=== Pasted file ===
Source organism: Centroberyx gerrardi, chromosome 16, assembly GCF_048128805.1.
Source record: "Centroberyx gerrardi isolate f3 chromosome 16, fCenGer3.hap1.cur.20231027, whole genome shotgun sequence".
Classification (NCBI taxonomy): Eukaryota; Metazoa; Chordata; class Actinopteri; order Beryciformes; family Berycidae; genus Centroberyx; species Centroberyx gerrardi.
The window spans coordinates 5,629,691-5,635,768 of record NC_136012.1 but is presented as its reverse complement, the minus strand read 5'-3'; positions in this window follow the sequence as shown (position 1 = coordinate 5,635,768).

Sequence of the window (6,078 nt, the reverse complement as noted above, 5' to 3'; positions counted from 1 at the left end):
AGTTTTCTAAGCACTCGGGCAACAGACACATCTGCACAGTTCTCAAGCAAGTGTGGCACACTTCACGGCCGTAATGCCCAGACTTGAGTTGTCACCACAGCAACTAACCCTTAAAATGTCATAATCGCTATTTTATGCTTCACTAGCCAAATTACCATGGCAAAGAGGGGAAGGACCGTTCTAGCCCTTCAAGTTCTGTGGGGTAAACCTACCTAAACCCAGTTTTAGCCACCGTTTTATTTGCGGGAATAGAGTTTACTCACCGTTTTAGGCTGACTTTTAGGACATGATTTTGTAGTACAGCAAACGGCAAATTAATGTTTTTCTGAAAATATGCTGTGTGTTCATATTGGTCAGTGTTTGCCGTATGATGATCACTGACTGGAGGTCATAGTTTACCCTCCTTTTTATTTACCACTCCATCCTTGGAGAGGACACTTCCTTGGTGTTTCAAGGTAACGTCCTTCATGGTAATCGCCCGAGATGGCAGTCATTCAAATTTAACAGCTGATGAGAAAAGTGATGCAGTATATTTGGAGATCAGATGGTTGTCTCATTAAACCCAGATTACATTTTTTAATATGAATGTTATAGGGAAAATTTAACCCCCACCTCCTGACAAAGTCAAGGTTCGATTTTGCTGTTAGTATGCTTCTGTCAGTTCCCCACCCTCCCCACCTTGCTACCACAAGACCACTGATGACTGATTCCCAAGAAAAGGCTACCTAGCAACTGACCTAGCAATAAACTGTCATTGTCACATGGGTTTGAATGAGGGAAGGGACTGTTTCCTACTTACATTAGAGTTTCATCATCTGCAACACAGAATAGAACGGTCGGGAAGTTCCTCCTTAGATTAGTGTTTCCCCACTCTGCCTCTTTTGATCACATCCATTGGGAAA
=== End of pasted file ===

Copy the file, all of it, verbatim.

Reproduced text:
Source organism: Centroberyx gerrardi, chromosome 16, assembly GCF_048128805.1.
Source record: "Centroberyx gerrardi isolate f3 chromosome 16, fCenGer3.hap1.cur.20231027, whole genome shotgun sequence".
Classification (NCBI taxonomy): Eukaryota; Metazoa; Chordata; class Actinopteri; order Beryciformes; family Berycidae; genus Centroberyx; species Centroberyx gerrardi.
The window spans coordinates 5,629,691-5,635,768 of record NC_136012.1 but is presented as its reverse complement, the minus strand read 5'-3'; positions in this window follow the sequence as shown (position 1 = coordinate 5,635,768).

Sequence of the window (6,078 nt, the reverse complement as noted above, 5' to 3'; positions counted from 1 at the left end):
AGTTTTCTAAGCACTCGGGCAACAGACACATCTGCACAGTTCTCAAGCAAGTGTGGCACACTTCACGGCCGTAATGCCCAGACTTGAGTTGTCACCACAGCAACTAACCCTTAAAATGTCATAATCGCTATTTTATGCTTCACTAGCCAAATTACCATGGCAAAGAGGGGAAGGACCGTTCTAGCCCTTCAAGTTCTGTGGGGTAAACCTACCTAAACCCAGTTTTAGCCACCGTTTTATTTGCGGGAATAGAGTTTACTCACCGTTTTAGGCTGACTTTTAGGACATGATTTTGTAGTACAGCAAACGGCAAATTAATGTTTTTCTGAAAATATGCTGTGTGTTCATATTGGTCAGTGTTTGCCGTATGATGATCACTGACTGGAGGTCATAGTTTACCCTCCTTTTTATTTACCACTCCATCCTTGGAGAGGACACTTCCTTGGTGTTTCAAGGTAACGTCCTTCATGGTAATCGCCCGAGATGGCAGTCATTCAAATTTAACAGCTGATGAGAAAAGTGATGCAGTATATTTGGAGATCAGATGGTTGTCTCATTAAACCCAGATTACATTTTTTAATATGAATGTTATAGGGAAAATTTAACCCCCACCTCCTGACAAAGTCAAGGTTCGATTTTGCTGTTAGTATGCTTCTGTCAGTTCCCCACCCTCCCCACCTTGCTACCACAAGACCACTGATGACTGATTCCCAAGAAAAGGCTACCTAGCAACTGACCTAGCAATAAACTGTCATTGTCACATGGGTTTGAATGAGGGAAGGGACTGTTTCCTACTTACATTAGAGTTTCATCATCTGCAACACAGAATAGAACGGTCGGGAAGTTCCTCCTTAGATTAGTGTTTCCCCACTCTGCCTCTTTTGATCACATCCATTGGGAAA